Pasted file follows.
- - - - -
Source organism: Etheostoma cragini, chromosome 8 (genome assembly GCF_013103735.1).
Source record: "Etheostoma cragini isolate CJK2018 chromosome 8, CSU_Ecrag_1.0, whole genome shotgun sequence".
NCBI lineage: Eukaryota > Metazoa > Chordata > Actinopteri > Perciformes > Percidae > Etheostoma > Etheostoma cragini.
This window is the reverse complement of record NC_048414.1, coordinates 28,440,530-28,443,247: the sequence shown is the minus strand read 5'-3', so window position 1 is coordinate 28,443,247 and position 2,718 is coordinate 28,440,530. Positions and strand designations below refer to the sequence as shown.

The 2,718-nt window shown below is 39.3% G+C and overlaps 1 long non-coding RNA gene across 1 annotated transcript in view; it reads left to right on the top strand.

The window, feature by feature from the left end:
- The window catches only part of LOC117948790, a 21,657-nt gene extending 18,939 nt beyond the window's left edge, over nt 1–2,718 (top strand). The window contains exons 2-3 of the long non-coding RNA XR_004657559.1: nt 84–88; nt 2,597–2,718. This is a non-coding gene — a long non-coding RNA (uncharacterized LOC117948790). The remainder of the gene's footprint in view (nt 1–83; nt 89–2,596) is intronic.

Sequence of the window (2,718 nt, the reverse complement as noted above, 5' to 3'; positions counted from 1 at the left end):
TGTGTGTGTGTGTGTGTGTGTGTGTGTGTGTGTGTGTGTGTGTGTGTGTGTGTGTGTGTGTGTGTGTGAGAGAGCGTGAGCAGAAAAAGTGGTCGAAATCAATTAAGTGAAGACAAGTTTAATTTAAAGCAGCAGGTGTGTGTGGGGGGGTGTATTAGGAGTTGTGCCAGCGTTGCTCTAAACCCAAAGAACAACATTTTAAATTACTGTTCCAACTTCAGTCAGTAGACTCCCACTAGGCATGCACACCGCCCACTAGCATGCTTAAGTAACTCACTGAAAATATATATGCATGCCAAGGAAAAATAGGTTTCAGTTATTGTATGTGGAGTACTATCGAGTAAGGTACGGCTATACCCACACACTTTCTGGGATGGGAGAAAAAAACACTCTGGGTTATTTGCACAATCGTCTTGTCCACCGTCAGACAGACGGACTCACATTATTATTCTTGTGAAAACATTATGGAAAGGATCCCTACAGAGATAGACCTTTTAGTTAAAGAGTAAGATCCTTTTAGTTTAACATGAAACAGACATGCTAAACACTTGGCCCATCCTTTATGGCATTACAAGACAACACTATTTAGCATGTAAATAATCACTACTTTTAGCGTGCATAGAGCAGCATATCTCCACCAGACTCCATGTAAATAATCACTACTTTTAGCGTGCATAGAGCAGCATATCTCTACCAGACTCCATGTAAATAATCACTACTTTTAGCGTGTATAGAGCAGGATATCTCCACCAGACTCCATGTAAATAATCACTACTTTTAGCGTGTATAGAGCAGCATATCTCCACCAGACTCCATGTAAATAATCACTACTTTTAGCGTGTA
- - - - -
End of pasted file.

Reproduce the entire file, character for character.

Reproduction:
Source organism: Etheostoma cragini, chromosome 8 (genome assembly GCF_013103735.1).
Source record: "Etheostoma cragini isolate CJK2018 chromosome 8, CSU_Ecrag_1.0, whole genome shotgun sequence".
NCBI lineage: Eukaryota > Metazoa > Chordata > Actinopteri > Perciformes > Percidae > Etheostoma > Etheostoma cragini.
This window is the reverse complement of record NC_048414.1, coordinates 28,440,530-28,443,247: the sequence shown is the minus strand read 5'-3', so window position 1 is coordinate 28,443,247 and position 2,718 is coordinate 28,440,530. Positions and strand designations below refer to the sequence as shown.

The 2,718-nt window shown below is 39.3% G+C and overlaps 1 long non-coding RNA gene across 1 annotated transcript in view; it reads left to right on the top strand.

The window, feature by feature from the left end:
- The window catches only part of LOC117948790, a 21,657-nt gene extending 18,939 nt beyond the window's left edge, over nt 1–2,718 (top strand). The window contains exons 2-3 of the long non-coding RNA XR_004657559.1: nt 84–88; nt 2,597–2,718. This is a non-coding gene — a long non-coding RNA (uncharacterized LOC117948790). The remainder of the gene's footprint in view (nt 1–83; nt 89–2,596) is intronic.

Sequence of the window (2,718 nt, the reverse complement as noted above, 5' to 3'; positions counted from 1 at the left end):
TGTGTGTGTGTGTGTGTGTGTGTGTGTGTGTGTGTGTGTGTGTGTGTGTGTGTGTGTGTGTGTGTGTGAGAGAGCGTGAGCAGAAAAAGTGGTCGAAATCAATTAAGTGAAGACAAGTTTAATTTAAAGCAGCAGGTGTGTGTGGGGGGGTGTATTAGGAGTTGTGCCAGCGTTGCTCTAAACCCAAAGAACAACATTTTAAATTACTGTTCCAACTTCAGTCAGTAGACTCCCACTAGGCATGCACACCGCCCACTAGCATGCTTAAGTAACTCACTGAAAATATATATGCATGCCAAGGAAAAATAGGTTTCAGTTATTGTATGTGGAGTACTATCGAGTAAGGTACGGCTATACCCACACACTTTCTGGGATGGGAGAAAAAAACACTCTGGGTTATTTGCACAATCGTCTTGTCCACCGTCAGACAGACGGACTCACATTATTATTCTTGTGAAAACATTATGGAAAGGATCCCTACAGAGATAGACCTTTTAGTTAAAGAGTAAGATCCTTTTAGTTTAACATGAAACAGACATGCTAAACACTTGGCCCATCCTTTATGGCATTACAAGACAACACTATTTAGCATGTAAATAATCACTACTTTTAGCGTGCATAGAGCAGCATATCTCCACCAGACTCCATGTAAATAATCACTACTTTTAGCGTGCATAGAGCAGCATATCTCTACCAGACTCCATGTAAATAATCACTACTTTTAGCGTGTATAGAGCAGGATATCTCCACCAGACTCCATGTAAATAATCACTACTTTTAGCGTGTATAGAGCAGCATATCTCCACCAGACTCCATGTAAATAATCACTACTTTTAGCGTGTA